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12th District Senator Brad Hawkins joins Dan Langager every Tuesday on the KOHO Morning Show during the 2018 legislative session in Olympia.
Today Hawkins talks about the proposed carbon tax and what it might mean for the state and the 12th legislative district.

The measure to tax fossil fuel emissions to fight climate change has cleared a Senate committee. The Senate energy, environment and technology committee amended and approved Senate Bill 6203 Thursday night. It now goes to a fiscal committee. Sen. Reuven Carlyle, a Democrat and bill sponsor, says climate change is having a profound effect on the state and world and the measure attempts to address that.
The bill proposes a new tax of $10 per metric ton of carbon emissions, lower than the $20 per ton originally proposed by Gov. Jay Inslee. The tax would begin in 2019 and in 2021 would increase $2 per ton each year until it is capped at $30 a ton.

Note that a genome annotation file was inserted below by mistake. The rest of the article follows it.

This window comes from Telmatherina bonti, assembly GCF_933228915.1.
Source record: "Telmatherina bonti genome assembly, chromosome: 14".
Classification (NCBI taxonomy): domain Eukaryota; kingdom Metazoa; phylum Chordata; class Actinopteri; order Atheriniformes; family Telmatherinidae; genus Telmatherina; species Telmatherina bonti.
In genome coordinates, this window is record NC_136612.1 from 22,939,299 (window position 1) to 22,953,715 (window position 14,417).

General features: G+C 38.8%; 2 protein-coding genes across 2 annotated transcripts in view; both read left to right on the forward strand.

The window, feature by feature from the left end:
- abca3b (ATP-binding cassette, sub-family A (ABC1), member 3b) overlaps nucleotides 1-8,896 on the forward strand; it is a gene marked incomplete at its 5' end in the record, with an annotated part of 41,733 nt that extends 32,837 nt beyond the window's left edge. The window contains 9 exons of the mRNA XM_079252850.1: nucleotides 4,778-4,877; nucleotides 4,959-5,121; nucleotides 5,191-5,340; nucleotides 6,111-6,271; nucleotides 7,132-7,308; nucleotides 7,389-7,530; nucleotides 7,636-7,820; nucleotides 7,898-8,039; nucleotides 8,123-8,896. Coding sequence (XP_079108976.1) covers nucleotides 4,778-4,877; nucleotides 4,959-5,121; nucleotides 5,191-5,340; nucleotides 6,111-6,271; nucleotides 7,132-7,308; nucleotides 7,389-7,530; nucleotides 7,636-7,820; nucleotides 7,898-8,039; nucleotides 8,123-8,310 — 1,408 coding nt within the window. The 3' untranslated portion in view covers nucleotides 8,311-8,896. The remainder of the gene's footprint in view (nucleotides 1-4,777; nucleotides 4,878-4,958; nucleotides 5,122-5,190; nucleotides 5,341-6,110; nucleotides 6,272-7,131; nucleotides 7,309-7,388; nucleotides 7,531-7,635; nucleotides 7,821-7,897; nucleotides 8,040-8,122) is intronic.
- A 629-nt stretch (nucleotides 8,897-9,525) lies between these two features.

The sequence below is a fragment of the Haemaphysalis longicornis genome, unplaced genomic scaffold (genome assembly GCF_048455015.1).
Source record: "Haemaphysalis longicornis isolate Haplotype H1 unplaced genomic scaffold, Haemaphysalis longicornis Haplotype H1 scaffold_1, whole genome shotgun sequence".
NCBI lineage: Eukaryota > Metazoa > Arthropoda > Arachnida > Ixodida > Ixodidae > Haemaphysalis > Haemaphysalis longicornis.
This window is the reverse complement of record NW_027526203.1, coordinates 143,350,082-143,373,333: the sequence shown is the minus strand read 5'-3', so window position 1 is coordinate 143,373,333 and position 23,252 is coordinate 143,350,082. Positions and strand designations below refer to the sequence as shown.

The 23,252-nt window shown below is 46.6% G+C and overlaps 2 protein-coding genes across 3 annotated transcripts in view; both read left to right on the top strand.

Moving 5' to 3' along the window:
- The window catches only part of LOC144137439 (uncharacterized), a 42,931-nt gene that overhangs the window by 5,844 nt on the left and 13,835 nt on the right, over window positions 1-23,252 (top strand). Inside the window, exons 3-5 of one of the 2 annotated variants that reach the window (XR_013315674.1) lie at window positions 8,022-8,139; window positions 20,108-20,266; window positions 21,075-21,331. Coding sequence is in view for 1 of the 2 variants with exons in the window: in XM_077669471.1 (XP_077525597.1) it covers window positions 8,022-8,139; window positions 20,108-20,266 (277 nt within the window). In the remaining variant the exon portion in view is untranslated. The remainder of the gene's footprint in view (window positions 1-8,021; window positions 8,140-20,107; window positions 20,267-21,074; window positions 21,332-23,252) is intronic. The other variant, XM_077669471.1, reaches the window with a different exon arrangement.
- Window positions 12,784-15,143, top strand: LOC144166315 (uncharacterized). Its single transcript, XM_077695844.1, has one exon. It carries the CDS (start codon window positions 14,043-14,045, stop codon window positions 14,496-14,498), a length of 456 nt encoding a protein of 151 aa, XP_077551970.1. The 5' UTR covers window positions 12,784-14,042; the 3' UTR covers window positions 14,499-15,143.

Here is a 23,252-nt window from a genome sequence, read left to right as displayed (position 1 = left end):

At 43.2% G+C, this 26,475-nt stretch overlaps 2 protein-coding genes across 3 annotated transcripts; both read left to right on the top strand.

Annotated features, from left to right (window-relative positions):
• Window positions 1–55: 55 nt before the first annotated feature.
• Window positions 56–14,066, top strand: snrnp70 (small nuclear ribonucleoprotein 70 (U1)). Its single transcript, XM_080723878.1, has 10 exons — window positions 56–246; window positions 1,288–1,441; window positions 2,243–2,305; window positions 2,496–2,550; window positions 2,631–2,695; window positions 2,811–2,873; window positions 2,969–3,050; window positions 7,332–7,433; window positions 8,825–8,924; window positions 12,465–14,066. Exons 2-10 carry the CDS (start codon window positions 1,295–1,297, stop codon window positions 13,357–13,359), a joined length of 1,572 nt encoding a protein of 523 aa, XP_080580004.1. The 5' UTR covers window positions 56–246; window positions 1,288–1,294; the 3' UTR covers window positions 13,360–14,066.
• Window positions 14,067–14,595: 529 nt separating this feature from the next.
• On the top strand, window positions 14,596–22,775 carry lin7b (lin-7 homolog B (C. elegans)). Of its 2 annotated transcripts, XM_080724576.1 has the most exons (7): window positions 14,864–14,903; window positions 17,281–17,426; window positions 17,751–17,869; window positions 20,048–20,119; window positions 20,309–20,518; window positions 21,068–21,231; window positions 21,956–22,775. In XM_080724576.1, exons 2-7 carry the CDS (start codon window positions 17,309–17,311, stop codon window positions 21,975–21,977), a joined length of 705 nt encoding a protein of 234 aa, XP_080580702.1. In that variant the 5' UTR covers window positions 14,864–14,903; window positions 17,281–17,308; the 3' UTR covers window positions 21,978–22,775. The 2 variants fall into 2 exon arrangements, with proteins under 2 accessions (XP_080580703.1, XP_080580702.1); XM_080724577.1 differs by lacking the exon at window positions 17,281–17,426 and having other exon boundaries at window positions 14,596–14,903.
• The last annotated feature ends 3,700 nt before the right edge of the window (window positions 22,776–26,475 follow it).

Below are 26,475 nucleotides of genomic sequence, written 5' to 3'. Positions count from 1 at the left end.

Sen. Doug Ericksen, a Republican from Ferndale, criticized the bill saying it would force businesses to leave the state and hurt working families.
If the Legislature doesn’t act on a carbon policy, a coalition of environmental, labor and other groups say they will move ahead with a citizen’s initiative this November.


  1. Felix Slette on February 6, 2018 at 10:43 pm

    So what is Senator Hawkin’s position regards a carbon tax?

  2. Linda Thomason on February 7, 2018 at 8:39 am

    Felix, there is an audio bar above that you can hear the 13 min interview with Hawkins. I am sorry he wasn’t prepared to vote, he said. Didn’t have enough info even though the head of the committee shared it with him personally before the vote. He has voted with the Democrats mostly, and that is too bad since he’s supposed to be a Republican.

  3. Mike Allemandi on February 14, 2018 at 12:29 pm

    I figured it will cost about 1.50 dollars per hr to operate a dump truck and all my equipment of which I will just raise my rates to adjust for profit, which will raise the cost of road projects and affordable housing. I guess that’s what the government wants.

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